What my baby looked like, except she had pants.
I was so excited when my parents came home from this hospital with my new baby brother (I was five years old and had had a baby of my own for years at that point, and thought it was about time my mom had one, too). As soon as he got home, I tried to share my expertise in baby handling, but was frequently informed that I was "too small" to hold the baby or that the baby was "too big" for me to carry around.
After a few weeks, this became rather tiresome. While my parents made a concerted effort to keep me in the loop, I remember feeling sad that I now had to share my adoring audience with a baby who, unlike my baby, cried, pooped, and did not go into the bath with me. Two particular memories bring me back to this trying time:
The Apocalyptic Meltdown: Immediately after his baptism, we opened the family home to (what felt like) three thousand of our closest friends. They all introduced themselves to me and immediately asked "How do you like your new baby brother?" I was a mostly polite child, and I liked when people talked with me, so I was kind and generous for the first 1,500 visitors. But the turning point came about an hour into the party (and before cake, if there was any cake) when I announced to the room that, "If one more person asks me how I like my new baby brother I'm going to my room and never coming out." You know how this ends.
The Great Escape: A few weeks later, my mother on her last nerve and I on mine, I decided to illustrate my maturity and acrobatic strength and agility by scaling my brother's crib, removing him, and carrying him about 100 feet around the house and into the kitchen. When my mother tells this story, she says I "... missed hitting his head on the edge of the kitchen doorway by an eighth of an inch."
In all fairness, everyone was right. I was a very small five year old, and he was a BIG baby. But no one anticipated the sheer force of my will.
Tips for Keeping the Big Sibling from Absconding with the Baby
Use your words. Tell the big sibling about how things will change with the new baby. This implies that you have a plan, which you should (separate post to follow about this).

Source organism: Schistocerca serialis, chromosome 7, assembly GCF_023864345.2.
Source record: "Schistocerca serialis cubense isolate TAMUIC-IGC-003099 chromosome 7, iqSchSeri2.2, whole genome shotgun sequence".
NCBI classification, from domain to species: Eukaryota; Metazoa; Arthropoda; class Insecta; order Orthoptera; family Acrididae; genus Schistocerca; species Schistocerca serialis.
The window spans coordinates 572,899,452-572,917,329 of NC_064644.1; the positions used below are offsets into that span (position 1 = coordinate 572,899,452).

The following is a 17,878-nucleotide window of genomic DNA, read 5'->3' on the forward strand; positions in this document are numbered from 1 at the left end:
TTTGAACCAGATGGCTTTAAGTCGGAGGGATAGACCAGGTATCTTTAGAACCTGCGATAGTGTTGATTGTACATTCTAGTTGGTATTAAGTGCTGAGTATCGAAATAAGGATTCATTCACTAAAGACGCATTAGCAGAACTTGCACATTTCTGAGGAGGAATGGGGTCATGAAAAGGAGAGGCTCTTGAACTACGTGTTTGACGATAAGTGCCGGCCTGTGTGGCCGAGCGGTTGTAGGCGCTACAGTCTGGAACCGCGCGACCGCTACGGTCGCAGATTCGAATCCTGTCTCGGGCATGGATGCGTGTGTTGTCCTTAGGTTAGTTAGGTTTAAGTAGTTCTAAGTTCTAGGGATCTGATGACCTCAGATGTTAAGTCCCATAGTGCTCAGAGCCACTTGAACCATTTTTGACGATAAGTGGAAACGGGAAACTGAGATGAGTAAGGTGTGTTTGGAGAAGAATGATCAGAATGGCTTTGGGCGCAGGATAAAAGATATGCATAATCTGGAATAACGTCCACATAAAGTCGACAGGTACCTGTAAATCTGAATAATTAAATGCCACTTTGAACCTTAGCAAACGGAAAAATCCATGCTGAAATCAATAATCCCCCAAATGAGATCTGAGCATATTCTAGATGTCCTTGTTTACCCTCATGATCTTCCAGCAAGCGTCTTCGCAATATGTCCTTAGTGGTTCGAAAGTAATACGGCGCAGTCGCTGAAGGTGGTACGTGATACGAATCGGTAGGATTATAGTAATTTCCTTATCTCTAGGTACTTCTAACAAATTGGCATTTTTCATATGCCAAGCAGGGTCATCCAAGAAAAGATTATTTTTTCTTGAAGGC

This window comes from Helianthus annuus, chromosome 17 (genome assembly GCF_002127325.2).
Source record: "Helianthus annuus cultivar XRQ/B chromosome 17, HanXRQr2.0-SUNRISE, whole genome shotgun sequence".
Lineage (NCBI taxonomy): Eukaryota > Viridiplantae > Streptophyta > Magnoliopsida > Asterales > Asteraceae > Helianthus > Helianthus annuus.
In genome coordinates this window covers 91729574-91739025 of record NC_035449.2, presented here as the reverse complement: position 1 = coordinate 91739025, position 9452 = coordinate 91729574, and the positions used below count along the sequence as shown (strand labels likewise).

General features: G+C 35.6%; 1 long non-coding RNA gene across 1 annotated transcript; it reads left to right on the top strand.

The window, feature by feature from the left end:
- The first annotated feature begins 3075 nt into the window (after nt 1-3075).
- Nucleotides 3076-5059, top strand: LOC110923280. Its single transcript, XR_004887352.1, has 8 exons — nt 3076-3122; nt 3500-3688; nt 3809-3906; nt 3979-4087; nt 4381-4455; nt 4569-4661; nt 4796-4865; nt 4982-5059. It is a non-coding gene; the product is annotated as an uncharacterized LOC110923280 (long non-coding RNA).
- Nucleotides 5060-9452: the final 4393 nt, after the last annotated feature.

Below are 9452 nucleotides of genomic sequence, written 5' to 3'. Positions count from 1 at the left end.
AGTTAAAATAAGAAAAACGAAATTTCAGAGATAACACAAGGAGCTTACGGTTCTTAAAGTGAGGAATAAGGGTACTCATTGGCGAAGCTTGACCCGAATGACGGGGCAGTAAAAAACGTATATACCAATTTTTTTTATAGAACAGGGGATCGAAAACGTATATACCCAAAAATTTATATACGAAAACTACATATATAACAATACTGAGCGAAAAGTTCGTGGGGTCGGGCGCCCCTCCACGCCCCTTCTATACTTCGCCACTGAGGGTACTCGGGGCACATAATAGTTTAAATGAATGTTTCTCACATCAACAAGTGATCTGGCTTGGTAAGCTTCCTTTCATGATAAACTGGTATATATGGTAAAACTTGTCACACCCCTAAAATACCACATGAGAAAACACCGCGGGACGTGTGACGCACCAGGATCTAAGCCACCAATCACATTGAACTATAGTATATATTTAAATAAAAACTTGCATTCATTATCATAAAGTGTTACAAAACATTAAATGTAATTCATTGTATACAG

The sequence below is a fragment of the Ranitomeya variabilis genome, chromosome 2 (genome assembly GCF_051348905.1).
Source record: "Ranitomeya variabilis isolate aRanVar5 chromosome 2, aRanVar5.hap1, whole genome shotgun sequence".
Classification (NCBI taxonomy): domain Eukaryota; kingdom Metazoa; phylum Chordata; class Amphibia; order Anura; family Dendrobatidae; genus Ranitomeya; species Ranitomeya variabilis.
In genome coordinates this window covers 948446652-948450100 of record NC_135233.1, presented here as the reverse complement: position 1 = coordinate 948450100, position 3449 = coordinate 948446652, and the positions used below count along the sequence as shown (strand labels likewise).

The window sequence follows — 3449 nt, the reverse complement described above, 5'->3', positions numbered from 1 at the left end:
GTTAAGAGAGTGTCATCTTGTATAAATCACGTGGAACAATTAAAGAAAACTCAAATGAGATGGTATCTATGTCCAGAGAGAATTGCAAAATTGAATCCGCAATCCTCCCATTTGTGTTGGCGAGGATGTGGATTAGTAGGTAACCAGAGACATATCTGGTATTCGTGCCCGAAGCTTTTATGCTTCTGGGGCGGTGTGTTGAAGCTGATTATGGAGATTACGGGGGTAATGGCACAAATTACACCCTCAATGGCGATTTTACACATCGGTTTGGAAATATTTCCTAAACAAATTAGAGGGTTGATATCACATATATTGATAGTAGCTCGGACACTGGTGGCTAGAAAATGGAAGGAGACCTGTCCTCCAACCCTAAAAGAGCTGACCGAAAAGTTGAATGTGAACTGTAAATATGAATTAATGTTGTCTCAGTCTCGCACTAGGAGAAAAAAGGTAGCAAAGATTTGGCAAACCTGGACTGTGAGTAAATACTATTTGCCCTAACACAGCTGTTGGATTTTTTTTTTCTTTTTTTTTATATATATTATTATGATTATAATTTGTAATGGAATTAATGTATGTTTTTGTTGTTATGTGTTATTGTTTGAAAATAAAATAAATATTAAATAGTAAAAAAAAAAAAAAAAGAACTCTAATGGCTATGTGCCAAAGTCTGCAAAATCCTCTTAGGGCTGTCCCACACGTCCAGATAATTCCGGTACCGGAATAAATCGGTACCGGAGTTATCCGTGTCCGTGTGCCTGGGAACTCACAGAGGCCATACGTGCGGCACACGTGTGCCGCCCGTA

Prepare your friends. Encourage (or demand that) your friends and relatives greet the older child first when they come to see the baby. They don't need to bring a toy for the older child, but suggest that they plan to spend five minutes with the older sibling and then either have the older child introduce them to the baby, or have them break the conversation and move along. You're also training your older child to be great at cocktail parties!
Practice with a puppy. (don't actually get a new puppy in the same year that you are welcoming a new baby into the house) Find a friend who has a newer baby animal that you can go and visit with your older child. Practice sitting quietly, perhaps on an adult's lap, and learning how to hold and be gentle with the puppy. This sets the stage for how you will later allow the older child to hold the baby (on an adult's lap, being gentle).
Schedule special time. Baby gets lots of attention, particularly in the first six weeks. If you can utilize the services of a postpartum doula to give mom respite, then she can have special time with the older child. Same is true for her partner. Also be sure to schedule baby holding time if the child wants to hold the baby.
Stock up on bribes. I don't recommend rewarding anyone with food, but this is a good time to bring in some special new toys or books for the older child. Regardless of the older child's gender, you might introduce a baby doll with all of the fixin's like diapers, bottles, nap blankets, and changes of clothes. If you are looking for other toys, I recommend those that make no noise, require no batteries, and are easy to enjoy alone. Building toys, puzzles, books, and art supplies are great options.
I'm one of those people who loves making your life easier (and I believe in you). I am an experienced registered prenatal yoga teacher and a lactation educator.
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Thanks for inviting me to be a part of this process with you. You're stronger than you think you are.